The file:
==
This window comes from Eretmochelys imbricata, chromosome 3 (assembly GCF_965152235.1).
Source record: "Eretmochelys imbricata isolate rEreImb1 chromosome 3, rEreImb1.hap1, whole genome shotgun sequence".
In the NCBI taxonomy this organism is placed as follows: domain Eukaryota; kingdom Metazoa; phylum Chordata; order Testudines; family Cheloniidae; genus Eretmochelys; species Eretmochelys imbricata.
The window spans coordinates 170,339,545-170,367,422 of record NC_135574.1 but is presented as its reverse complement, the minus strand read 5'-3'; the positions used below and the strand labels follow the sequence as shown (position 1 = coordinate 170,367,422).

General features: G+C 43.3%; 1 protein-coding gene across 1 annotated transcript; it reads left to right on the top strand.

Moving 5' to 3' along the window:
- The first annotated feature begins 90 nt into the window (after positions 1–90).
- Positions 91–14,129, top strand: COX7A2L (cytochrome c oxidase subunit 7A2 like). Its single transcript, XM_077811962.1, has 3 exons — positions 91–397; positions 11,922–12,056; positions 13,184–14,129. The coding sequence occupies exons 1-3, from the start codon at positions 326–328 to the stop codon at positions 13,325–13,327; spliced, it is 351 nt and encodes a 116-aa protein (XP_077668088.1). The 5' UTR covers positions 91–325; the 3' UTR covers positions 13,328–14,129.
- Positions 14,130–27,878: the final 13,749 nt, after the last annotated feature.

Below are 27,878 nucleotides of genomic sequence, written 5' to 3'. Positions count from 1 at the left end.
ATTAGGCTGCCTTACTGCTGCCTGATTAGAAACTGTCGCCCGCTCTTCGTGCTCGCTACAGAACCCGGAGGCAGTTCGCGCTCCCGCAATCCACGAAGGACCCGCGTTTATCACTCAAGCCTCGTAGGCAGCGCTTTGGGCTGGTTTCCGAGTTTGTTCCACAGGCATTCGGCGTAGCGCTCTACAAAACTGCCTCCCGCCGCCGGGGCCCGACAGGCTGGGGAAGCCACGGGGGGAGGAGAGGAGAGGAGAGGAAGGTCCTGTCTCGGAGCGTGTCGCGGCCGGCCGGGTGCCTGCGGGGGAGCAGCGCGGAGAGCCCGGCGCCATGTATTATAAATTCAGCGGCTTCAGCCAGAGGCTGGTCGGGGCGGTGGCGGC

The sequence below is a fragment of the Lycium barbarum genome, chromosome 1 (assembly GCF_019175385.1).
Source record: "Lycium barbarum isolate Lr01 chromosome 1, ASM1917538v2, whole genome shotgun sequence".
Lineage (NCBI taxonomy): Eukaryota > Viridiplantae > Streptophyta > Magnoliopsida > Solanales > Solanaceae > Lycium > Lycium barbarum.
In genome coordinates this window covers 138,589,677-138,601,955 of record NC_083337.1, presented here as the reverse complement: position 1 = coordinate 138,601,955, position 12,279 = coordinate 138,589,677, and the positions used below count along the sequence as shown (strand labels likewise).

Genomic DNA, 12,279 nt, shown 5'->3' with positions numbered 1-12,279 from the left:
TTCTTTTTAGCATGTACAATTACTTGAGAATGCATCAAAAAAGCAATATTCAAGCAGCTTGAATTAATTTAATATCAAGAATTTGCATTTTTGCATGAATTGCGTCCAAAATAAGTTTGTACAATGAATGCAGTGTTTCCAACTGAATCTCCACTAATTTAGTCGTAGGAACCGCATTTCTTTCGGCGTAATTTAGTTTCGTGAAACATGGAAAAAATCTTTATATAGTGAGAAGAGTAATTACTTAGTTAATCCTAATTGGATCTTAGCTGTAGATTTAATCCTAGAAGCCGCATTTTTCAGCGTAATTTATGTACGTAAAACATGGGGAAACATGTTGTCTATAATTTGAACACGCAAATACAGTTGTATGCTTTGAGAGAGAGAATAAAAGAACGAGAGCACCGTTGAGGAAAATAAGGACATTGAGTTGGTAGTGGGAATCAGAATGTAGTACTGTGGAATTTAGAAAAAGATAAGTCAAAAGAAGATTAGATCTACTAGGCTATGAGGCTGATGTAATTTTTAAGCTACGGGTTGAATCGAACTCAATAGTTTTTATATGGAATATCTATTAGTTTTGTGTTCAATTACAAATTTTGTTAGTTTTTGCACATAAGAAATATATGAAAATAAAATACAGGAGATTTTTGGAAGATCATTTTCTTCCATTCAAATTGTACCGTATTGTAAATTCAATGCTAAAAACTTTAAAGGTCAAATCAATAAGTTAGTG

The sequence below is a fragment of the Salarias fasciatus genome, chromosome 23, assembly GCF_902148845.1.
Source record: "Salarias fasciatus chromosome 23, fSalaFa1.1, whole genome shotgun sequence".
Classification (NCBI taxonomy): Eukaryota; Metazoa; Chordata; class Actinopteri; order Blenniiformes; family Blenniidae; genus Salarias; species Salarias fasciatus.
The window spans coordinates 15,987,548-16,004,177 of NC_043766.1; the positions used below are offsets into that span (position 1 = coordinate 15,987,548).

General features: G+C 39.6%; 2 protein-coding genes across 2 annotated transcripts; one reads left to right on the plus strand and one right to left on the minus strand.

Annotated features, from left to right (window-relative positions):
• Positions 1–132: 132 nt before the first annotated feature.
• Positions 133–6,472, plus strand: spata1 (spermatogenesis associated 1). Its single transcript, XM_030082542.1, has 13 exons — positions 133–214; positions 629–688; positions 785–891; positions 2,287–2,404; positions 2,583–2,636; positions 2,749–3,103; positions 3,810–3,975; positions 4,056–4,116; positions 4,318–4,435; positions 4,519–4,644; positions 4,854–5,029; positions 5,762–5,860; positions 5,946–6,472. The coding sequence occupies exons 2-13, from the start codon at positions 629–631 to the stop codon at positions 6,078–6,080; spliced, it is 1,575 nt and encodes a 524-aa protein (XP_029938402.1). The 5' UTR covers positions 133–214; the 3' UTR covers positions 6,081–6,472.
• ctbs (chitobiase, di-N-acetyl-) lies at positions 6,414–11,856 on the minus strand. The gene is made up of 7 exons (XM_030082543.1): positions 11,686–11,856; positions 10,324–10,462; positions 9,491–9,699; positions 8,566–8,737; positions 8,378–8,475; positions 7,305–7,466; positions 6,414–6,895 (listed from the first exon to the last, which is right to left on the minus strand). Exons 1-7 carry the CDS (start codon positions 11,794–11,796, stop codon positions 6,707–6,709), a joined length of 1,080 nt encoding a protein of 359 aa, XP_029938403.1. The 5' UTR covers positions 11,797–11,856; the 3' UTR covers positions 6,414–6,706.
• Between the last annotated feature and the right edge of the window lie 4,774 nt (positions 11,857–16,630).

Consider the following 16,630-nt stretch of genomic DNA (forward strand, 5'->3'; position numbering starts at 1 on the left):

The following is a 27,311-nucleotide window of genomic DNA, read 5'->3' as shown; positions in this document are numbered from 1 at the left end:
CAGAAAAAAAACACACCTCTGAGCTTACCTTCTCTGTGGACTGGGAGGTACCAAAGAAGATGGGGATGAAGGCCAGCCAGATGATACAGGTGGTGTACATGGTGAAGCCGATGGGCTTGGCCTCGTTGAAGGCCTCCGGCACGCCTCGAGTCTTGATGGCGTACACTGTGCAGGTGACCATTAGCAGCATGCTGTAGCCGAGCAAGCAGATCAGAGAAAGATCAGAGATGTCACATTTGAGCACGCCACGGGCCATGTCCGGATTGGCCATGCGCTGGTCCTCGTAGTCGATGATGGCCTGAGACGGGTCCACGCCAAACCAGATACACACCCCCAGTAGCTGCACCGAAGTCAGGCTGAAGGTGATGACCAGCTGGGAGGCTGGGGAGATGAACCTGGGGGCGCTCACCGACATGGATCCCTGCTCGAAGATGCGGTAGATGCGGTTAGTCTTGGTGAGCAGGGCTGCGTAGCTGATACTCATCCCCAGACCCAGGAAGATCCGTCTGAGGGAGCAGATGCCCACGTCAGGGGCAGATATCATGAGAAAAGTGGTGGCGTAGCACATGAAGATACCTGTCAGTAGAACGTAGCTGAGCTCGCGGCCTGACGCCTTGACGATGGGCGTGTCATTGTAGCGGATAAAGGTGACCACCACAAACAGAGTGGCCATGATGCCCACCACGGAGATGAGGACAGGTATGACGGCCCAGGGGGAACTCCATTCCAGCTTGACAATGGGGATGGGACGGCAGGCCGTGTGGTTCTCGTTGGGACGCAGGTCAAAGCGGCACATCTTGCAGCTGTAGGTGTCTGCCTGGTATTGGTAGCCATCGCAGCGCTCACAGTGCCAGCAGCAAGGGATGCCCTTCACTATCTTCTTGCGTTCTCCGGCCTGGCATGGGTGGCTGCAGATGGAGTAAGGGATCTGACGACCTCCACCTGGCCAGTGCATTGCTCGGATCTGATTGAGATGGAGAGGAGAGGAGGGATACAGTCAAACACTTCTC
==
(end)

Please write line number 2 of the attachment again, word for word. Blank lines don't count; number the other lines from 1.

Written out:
Source record: "Eretmochelys imbricata isolate rEreImb1 chromosome 3, rEreImb1.hap1, whole genome shotgun sequence".